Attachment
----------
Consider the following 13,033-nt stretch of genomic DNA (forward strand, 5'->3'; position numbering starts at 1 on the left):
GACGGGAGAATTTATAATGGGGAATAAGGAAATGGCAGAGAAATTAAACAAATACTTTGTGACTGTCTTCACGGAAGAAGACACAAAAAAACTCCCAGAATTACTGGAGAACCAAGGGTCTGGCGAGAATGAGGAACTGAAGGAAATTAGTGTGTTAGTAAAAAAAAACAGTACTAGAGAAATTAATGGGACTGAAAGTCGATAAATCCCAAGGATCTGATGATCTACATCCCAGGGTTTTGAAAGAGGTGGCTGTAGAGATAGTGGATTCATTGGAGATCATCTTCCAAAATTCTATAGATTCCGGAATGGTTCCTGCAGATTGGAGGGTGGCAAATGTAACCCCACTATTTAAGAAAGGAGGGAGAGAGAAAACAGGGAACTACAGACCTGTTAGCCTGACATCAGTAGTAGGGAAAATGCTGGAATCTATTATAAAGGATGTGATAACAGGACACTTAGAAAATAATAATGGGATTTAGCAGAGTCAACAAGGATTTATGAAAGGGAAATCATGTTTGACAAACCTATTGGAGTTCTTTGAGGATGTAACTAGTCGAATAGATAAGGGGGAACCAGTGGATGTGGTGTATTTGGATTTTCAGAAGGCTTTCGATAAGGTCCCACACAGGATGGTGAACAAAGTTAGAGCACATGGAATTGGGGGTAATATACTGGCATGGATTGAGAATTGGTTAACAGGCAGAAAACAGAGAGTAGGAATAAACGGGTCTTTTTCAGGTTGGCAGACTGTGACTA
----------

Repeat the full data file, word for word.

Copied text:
Consider the following 13,033-nt stretch of genomic DNA (forward strand, 5'->3'; position numbering starts at 1 on the left):
GACGGGAGAATTTATAATGGGGAATAAGGAAATGGCAGAGAAATTAAACAAATACTTTGTGACTGTCTTCACGGAAGAAGACACAAAAAAACTCCCAGAATTACTGGAGAACCAAGGGTCTGGCGAGAATGAGGAACTGAAGGAAATTAGTGTGTTAGTAAAAAAAAACAGTACTAGAGAAATTAATGGGACTGAAAGTCGATAAATCCCAAGGATCTGATGATCTACATCCCAGGGTTTTGAAAGAGGTGGCTGTAGAGATAGTGGATTCATTGGAGATCATCTTCCAAAATTCTATAGATTCCGGAATGGTTCCTGCAGATTGGAGGGTGGCAAATGTAACCCCACTATTTAAGAAAGGAGGGAGAGAGAAAACAGGGAACTACAGACCTGTTAGCCTGACATCAGTAGTAGGGAAAATGCTGGAATCTATTATAAAGGATGTGATAACAGGACACTTAGAAAATAATAATGGGATTTAGCAGAGTCAACAAGGATTTATGAAAGGGAAATCATGTTTGACAAACCTATTGGAGTTCTTTGAGGATGTAACTAGTCGAATAGATAAGGGGGAACCAGTGGATGTGGTGTATTTGGATTTTCAGAAGGCTTTCGATAAGGTCCCACACAGGATGGTGAACAAAGTTAGAGCACATGGAATTGGGGGTAATATACTGGCATGGATTGAGAATTGGTTAACAGGCAGAAAACAGAGAGTAGGAATAAACGGGTCTTTTTCAGGTTGGCAGACTGTGACTA